Regular testing for COVID-19 is a vital tool in stopping the spread of the virus, but keeping students engaged can be difficult. We have invited schools and colleges with large numbers of students to test and report results to share their ideas on how to keep student tests.
1. Reminder, reminder, reminder
It sounds so simple and so obvious, but giving our students regular and routine reminders was key to keeping them engaged and actively testing.
Because students often forget to take the test and don’t always check their emails, we’ve found texting to be a much more effective reminder. At Grantham College we use GOV.UK Notification to set up regular reminders for collecting test kits and reporting results, which is free and easy to use.
Kirsty McGauley, human resources and personnel consultant at Grantham College
We text students every Sunday and Wednesday evening along with Monday and Thursday morning to remind them to take the test. Since we upload all test results to an automated form, we can easily send follow-up texts on Monday / Thursday afternoon to anyone who has not reported their results. We put stickers on each set of kits, to remind students to forward their NHS results email to us so that we know their results are recorded in the NHS and our database.
Charles Bartholomew, Director of LIPA Sixth Form College
2. Follow up with students who are not testing
Keeping a clear record of who has and has not taken the test has allowed us to follow our students who are not on the test and to address any problems. From here we can encourage testing by sending reminders to parents or students and sometimes even having them test at school. We encourage tests with positive reinforcement and we have seen amazing results, this also allows us to act according to the needs of each student while keeping our school community safe.
Jan Balon, principal, London Academy of Excellence Tottenham
We ask our tutors to check if the students have taken the test regularly. It only takes a few minutes to do and allows us to continually engage with our students, help them understand why they should test, and encourage those who shouldn’t.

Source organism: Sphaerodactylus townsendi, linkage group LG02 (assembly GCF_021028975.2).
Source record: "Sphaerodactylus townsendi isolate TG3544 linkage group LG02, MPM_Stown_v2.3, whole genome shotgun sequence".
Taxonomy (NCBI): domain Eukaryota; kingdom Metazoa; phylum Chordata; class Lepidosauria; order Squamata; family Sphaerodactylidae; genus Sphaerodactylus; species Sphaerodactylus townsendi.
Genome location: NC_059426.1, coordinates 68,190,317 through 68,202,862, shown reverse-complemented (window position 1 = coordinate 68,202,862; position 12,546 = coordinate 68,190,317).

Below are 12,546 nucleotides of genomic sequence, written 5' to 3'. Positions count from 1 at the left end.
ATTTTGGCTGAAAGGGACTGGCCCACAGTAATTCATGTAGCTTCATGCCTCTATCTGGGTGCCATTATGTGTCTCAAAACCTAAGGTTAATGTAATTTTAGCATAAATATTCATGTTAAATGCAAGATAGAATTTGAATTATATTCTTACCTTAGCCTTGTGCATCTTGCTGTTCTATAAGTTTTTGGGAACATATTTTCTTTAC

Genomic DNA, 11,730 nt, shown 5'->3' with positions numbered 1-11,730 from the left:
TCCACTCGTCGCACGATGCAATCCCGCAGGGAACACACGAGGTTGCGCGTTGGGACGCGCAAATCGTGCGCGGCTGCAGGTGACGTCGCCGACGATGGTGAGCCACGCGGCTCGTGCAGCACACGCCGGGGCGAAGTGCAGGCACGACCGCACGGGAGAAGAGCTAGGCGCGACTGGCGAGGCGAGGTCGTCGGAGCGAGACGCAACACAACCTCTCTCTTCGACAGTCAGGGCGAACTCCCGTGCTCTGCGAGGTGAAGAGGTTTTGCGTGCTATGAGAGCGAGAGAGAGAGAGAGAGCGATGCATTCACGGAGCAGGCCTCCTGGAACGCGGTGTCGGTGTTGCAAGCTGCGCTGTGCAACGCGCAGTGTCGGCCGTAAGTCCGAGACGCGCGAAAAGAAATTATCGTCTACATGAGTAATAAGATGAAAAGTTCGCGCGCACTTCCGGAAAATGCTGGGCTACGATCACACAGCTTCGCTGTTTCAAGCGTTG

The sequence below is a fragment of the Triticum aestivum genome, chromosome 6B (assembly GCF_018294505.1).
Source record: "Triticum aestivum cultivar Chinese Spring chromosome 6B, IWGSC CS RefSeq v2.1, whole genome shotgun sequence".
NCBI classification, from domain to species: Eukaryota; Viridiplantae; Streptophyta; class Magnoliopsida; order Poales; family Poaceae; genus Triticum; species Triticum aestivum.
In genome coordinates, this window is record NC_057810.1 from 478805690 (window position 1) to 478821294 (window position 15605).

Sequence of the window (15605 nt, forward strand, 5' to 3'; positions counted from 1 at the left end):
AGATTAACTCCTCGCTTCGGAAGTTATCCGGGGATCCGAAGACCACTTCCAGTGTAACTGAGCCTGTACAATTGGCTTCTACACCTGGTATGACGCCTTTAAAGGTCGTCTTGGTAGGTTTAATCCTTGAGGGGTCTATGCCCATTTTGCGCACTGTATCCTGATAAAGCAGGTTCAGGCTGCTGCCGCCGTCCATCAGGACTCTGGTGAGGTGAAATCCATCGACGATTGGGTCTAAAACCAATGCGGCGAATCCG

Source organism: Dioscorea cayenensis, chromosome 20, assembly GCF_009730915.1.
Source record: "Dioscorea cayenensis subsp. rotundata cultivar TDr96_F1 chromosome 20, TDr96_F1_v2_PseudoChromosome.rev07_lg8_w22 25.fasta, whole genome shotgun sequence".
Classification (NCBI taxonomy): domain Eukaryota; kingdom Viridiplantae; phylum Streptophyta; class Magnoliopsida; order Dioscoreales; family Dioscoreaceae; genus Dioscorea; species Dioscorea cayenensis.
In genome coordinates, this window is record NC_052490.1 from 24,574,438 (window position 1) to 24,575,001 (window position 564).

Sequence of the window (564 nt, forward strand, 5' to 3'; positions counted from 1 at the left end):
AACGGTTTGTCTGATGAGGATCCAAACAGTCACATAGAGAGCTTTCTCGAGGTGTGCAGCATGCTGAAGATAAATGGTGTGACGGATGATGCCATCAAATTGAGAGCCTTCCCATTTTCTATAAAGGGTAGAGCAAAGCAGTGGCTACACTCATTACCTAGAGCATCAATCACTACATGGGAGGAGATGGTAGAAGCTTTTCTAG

Donna Donlon, Director of Finance and Operations, Luton Sixth Form College
3. Consider providing in progress on-site testing if necessary
We follow up emails and calls for anyone our records aren’t testing. Alongside this we encourage students to test themselves at school if they fail to take the test regularly at home. The test is voluntary, but many of our students are happier taking the test at school
Carole Moss, principal, Northstowe Secondary College
Although we have seen a spike in cases, daily on-site testing has been offered to help address the situation safely. This helped identify as many cases as possible in college. Now the positive cases have started to decrease, we have kept the tests in place. This is really useful for encouraging students who are not testing at home and also helps all of our students, staff and the community at large to feel more confident.
Anesta McCullagh, principal at Engineering UTC Northern Lincolnshire
4. Keep talking to parents
We communicate with parents regularly via weekly emails, reminding them of the importance of testing and thanking them for their support in keeping the school community safe. In our communications with parents, we try to make the testing and reporting processes clear and simple, making it as easy as possible for all of our students to take the test.
Sara Vincent, Administrative Manager COVID-19 Coordinator, Gordano School
Access support and resources to encourage students to test
The twice-weekly COVID-19 rapid test remains a vital tool for keeping the virus under control check. Help families in your school or college community understand how to perform and report lateral flow tests at home – this information has been translated into many languages.
To encourage students to continue taking the test at home, check out our resources atCoronavirus Resource Center it’s ours Tips to encourage pupils and students to test regularly, FAQ,letter templates,formation,flyers and posters.
Settings wishing to set up a larger on-site test facility should inform theirs Director of public health and work with them to understand how this can be implemented.